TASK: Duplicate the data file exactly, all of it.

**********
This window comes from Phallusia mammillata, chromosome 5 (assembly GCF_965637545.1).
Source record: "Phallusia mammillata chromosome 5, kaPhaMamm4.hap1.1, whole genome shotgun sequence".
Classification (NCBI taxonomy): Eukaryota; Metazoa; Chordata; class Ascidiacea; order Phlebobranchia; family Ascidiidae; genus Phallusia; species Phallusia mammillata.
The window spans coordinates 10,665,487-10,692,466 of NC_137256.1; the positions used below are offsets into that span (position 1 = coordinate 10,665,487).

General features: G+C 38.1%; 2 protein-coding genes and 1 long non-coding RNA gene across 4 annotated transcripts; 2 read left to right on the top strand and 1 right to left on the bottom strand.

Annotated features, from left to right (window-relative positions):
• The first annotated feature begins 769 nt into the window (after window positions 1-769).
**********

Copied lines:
This window comes from Phallusia mammillata, chromosome 5 (assembly GCF_965637545.1).
Source record: "Phallusia mammillata chromosome 5, kaPhaMamm4.hap1.1, whole genome shotgun sequence".
Classification (NCBI taxonomy): Eukaryota; Metazoa; Chordata; class Ascidiacea; order Phlebobranchia; family Ascidiidae; genus Phallusia; species Phallusia mammillata.
The window spans coordinates 10,665,487-10,692,466 of NC_137256.1; the positions used below are offsets into that span (position 1 = coordinate 10,665,487).

General features: G+C 38.1%; 2 protein-coding genes and 1 long non-coding RNA gene across 4 annotated transcripts; 2 read left to right on the top strand and 1 right to left on the bottom strand.

Annotated features, from left to right (window-relative positions):
• The first annotated feature begins 769 nt into the window (after window positions 1-769).